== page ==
In Zimbabwe, a host of barriers are preventing adolescents, defined as aged 10 to 19 years, from accessing sexual and reproductive health (SRH) services safely and confidentially without the consent of their parents.
Without free and informative access to health services that include contraceptives, treatment for sexually transmitted infections and condoms, national studies show that rates of adolescent pregnancy and HIV are increasing, while knowledge levels around sexual health are declining. One study revealed that Zimbabwe has the highest teenage fertility rate in sub-Saharan Africa with one in every 10 girls aged between 15 and 19 years falling pregnant every year.
Culturally, young people are often expected to abstain from sex until they get married. National law states that young people below the age of 16 years can’t take an HIV test without parental consent, and health workers often stigmatize young people seeking sexual health advice.
Yet in many communities like Mbare, a sprawling high-density suburb in the capital Harare, the reality is that young people start having sex and experimenting as early as 12 years, frequently without protection or information on how to prevent unwanted pregnancies, STIs and HIV infection.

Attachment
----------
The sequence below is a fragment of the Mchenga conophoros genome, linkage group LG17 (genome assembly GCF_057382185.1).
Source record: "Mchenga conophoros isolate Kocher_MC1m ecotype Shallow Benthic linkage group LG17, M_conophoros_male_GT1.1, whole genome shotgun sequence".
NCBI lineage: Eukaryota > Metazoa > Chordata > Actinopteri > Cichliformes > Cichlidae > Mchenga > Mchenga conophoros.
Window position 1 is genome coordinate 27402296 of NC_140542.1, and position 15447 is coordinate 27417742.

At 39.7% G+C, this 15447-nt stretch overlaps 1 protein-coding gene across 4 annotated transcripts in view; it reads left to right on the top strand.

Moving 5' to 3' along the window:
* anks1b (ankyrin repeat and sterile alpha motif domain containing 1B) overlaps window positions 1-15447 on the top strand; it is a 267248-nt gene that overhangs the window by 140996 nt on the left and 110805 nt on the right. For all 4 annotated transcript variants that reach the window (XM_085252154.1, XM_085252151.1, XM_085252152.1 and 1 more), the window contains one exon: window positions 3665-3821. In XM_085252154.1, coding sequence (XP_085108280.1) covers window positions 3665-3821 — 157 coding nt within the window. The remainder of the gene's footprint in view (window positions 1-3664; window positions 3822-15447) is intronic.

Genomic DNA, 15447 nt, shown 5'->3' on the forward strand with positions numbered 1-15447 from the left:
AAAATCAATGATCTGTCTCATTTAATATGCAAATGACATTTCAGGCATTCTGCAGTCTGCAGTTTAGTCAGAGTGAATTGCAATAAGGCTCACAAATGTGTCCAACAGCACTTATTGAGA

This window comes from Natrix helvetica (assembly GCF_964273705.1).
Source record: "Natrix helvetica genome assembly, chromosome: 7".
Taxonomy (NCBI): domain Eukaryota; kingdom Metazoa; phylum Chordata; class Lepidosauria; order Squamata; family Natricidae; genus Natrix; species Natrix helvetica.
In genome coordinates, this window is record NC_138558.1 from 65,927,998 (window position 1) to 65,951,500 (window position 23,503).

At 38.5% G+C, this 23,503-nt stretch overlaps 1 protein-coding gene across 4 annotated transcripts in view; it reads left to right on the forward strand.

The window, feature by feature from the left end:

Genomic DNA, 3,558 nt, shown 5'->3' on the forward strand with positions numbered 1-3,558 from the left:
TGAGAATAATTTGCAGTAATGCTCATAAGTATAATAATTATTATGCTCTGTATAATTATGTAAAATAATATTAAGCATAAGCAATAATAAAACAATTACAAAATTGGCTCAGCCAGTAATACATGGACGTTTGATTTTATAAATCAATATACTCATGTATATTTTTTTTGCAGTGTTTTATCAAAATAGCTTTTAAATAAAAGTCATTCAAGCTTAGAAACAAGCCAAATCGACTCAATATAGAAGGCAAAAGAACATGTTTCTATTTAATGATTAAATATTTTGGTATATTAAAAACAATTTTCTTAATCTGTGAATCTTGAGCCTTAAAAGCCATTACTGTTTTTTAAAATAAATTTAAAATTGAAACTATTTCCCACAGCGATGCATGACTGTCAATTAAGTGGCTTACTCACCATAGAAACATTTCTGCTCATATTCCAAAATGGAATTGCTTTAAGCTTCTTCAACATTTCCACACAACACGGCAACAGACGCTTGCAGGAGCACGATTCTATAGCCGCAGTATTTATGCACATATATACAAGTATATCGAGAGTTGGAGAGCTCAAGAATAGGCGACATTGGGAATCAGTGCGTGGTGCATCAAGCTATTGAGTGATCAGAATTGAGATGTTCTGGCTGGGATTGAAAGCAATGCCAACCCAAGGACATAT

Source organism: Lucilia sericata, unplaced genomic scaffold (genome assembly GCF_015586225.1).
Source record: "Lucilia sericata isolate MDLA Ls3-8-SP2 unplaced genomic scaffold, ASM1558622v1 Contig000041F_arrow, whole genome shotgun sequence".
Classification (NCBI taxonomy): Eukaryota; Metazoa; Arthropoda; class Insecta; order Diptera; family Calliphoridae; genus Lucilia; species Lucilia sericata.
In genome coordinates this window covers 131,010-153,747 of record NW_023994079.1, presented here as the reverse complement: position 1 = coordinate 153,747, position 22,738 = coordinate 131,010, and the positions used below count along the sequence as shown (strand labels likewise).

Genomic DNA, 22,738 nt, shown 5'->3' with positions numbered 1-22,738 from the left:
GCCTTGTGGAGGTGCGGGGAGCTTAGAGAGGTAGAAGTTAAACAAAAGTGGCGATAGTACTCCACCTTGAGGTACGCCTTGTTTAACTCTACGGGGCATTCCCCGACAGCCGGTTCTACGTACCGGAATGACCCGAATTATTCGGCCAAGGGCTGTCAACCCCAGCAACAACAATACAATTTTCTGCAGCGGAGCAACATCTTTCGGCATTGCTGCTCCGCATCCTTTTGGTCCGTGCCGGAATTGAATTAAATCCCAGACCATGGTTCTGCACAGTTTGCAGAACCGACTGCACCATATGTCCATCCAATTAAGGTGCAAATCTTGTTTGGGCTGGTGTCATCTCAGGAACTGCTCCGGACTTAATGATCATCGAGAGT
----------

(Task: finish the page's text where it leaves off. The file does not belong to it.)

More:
Young people living with HIV also face particular difficulties, especially if they only learn of their HIV status by accident in their teens. Most find it difficult to accept their condition, and often stop taking their antiretroviral treatment (ART). Crowded living conditions which force young people out of their homes and abuse of alcohol and drugs also plays havoc with staying on regular treatment.
Recognizing the huge vulnerability of adolescents without access to free sexual and reproductive health services, MSF partnered with the Harare City health department to start an ‘adolescent-friendly corner’ at Edith Opperman clinic in Mbare. Staff in the brightly coloured rooms offer free services which include general health check-ups, HIV testing and counselling, screening for sexually transmitted infections (STIs) and contraceptive services.
In between appointments, young visitors can play pool or chat with ‘peer educators’, themselves young people, who MSF has trained and mentored to discuss sexual health issues with their peers or encourage them to stick to their treatment.
In 2017, 2454 consultations were provided for young people in the ‘adolescent corner.